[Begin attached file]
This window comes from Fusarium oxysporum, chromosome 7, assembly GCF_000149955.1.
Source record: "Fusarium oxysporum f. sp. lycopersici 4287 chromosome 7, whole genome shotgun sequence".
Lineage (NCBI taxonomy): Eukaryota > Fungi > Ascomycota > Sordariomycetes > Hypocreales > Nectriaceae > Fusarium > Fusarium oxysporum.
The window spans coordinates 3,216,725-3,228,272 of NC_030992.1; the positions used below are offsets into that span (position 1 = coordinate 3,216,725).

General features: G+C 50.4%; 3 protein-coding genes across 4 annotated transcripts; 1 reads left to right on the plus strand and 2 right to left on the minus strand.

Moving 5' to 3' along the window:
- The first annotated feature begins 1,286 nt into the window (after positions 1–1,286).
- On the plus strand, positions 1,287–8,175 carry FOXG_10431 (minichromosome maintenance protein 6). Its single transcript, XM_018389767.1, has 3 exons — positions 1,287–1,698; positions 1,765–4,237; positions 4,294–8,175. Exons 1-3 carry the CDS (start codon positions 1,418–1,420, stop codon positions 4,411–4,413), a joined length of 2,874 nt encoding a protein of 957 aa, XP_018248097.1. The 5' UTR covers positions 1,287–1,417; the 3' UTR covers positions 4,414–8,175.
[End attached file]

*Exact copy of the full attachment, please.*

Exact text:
This window comes from Fusarium oxysporum, chromosome 7, assembly GCF_000149955.1.
Source record: "Fusarium oxysporum f. sp. lycopersici 4287 chromosome 7, whole genome shotgun sequence".
Lineage (NCBI taxonomy): Eukaryota > Fungi > Ascomycota > Sordariomycetes > Hypocreales > Nectriaceae > Fusarium > Fusarium oxysporum.
The window spans coordinates 3,216,725-3,228,272 of NC_030992.1; the positions used below are offsets into that span (position 1 = coordinate 3,216,725).

General features: G+C 50.4%; 3 protein-coding genes across 4 annotated transcripts; 1 reads left to right on the plus strand and 2 right to left on the minus strand.

Moving 5' to 3' along the window:
- The first annotated feature begins 1,286 nt into the window (after positions 1–1,286).
- On the plus strand, positions 1,287–8,175 carry FOXG_10431 (minichromosome maintenance protein 6). Its single transcript, XM_018389767.1, has 3 exons — positions 1,287–1,698; positions 1,765–4,237; positions 4,294–8,175. Exons 1-3 carry the CDS (start codon positions 1,418–1,420, stop codon positions 4,411–4,413), a joined length of 2,874 nt encoding a protein of 957 aa, XP_018248097.1. The 5' UTR covers positions 1,287–1,417; the 3' UTR covers positions 4,414–8,175.